HOT TOPICS: Customer Experience Marketing Automation Social Business SharePoint 2013 Document Management Big Data Mobile DAM

Azure News & Analysis

VMware, Microsoft Push Microservices at Their Own Pace

The software architecture of the future is microservices. That much is certain, but what’s up in the air now is whether that future can be pushed far enough ahead for investments in present architecture to be fully amortized before they’re finally allowed to expire.

VMware CEO Pat Gelsinger started off his company’s announcements today around virtualized microservices with a bridge metaphor. When you see a vendor break out the bridge metaphor, you realize it’s not a ferry or a steamboat or an airplane. It’s something that stays grounded on both sides.

Windows Server Changes: What You Need to Know

The operating system upon which a majority of the world’s business applications are managed is transitioning from a monolithic host of massive programs into a minimalistic provider for microservices.

This is from the person responsible for executing this transition for Microsoft: its general manager for Windows Server, Mike Neil.

Whether your CMS, CRM, ERP or any other business applications platform runs in a Windows Server virtual machine or on a Linux system, its underpinnings are in the midst of being swapped out. The entire server world is now an active construction zone.

“From an evolutionary path, it is the direction that we’re going,” Neil said in an interview with CMSWire. “The next stage along that path is really focusing the core pieces of our operating system, for delivery in containers.”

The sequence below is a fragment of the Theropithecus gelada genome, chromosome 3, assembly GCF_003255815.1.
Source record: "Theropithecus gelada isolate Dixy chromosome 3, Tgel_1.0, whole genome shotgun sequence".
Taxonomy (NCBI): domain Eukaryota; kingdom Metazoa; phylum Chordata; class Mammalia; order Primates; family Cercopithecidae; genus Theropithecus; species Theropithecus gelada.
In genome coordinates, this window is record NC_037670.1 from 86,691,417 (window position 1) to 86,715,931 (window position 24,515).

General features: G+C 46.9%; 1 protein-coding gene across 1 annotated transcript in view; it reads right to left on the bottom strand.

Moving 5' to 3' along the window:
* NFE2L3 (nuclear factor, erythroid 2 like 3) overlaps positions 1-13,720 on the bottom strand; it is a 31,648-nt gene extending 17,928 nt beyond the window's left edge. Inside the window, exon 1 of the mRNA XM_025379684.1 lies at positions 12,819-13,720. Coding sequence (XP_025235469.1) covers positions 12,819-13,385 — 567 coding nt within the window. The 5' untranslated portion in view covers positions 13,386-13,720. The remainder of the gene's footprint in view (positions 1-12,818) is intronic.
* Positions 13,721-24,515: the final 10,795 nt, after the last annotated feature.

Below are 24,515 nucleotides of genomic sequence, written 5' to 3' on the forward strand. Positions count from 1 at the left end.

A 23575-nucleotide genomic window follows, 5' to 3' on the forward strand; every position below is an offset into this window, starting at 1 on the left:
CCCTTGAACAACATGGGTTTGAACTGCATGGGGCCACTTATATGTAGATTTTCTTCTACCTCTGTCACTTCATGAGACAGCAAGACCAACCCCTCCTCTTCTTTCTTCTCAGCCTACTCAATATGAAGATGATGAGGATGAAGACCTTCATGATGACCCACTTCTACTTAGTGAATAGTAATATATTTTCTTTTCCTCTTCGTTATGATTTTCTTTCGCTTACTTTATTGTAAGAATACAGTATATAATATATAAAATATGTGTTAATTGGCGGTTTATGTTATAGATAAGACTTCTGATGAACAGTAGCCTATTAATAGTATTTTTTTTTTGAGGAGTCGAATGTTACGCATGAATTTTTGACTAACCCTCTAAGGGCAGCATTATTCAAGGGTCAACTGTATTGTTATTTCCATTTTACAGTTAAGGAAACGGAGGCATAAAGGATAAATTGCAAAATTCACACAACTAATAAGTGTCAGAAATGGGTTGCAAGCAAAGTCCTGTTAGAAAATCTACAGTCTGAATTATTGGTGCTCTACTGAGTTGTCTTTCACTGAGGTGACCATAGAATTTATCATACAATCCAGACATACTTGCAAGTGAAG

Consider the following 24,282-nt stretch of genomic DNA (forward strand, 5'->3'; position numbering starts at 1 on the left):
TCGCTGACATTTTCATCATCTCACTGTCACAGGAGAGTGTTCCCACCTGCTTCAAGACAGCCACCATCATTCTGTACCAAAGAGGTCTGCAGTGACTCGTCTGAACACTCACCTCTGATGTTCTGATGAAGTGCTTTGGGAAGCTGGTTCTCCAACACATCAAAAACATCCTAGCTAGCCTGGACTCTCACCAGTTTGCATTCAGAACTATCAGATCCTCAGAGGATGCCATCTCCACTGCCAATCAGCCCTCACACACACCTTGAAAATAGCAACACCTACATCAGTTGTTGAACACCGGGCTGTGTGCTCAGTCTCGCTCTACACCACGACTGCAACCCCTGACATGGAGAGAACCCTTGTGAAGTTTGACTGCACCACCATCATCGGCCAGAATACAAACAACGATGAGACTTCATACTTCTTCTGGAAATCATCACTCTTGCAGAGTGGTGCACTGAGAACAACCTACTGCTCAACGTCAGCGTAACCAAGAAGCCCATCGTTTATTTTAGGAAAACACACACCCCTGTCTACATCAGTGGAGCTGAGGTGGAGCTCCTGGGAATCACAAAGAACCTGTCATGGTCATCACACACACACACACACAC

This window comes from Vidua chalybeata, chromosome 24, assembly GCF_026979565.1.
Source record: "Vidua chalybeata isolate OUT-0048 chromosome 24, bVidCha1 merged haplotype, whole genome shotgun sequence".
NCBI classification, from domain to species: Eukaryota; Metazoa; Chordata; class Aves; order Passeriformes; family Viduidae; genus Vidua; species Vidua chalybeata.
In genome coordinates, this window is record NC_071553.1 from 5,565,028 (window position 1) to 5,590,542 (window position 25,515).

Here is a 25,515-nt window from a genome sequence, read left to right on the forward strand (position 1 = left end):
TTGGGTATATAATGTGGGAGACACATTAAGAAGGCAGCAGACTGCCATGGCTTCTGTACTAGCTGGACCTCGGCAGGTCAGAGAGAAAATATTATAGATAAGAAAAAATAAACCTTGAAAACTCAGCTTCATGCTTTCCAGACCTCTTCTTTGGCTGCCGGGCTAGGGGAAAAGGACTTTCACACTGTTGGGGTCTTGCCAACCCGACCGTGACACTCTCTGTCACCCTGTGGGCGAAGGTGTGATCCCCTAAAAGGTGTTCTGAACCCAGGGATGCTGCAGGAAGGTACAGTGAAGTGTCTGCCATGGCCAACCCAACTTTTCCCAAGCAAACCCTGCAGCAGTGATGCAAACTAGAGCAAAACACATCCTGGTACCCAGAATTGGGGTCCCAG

Hello Nano: Your Guide to Microsoft's New Server

2014-10-April-hello-world.jpg

To quite possibly no one’s surprise Wednesday, Microsoft made it official that its “dramatically refactored” Windows Server operating system will be entitled Nano Server. It further acknowledged a preview edition would be made available to testers within a few weeks.

Nano Server will be Microsoft’s minimalistic approach to serving applications, stripped down to the bare essence.

In itself, it's certainly not Windows because it will not have windows, mouse pointers, menu bars or anything else related to a graphical environment.

It's a back-end system and nothing else — a concession, at long last, to the fact that the only thing a server needs to do is manage its share of the workload.

Can the Cloud Handle Failover from SharePoint and CMS?

Thumbnail image for 2015-8-April-sky-dock

A new service that leverages Microsoft’s Azure cloud for large-scale extended storage could enable more, and perhaps smaller, businesses to host their own applications in a hybrid cloud configuration.

SIOS Technology’s DataKeeper Cluster Edition is a service that could compel CIOs to think differently about “the cloud” than just that place where all the Dropbox files hang out together.

Most discussions of cloud storage in the pages of CMSWire are about file repositories, file sharing and document-based collaboration. For some CIOs, “the cloud” is the general name for Dropbox or Google Drive or whatever space all those various shared documents cohabitate.

Microsoft to Host Next-Generation BizTalk Server on Azure

Microsoft is deploying a new, Azure-based platform for applications designed to handle business transactions on mobile devices – apps that can be both designed and deployed in the cloud, by non-professional developers.  Azure App Service will be a web apps platform for the business process management (BPM) market.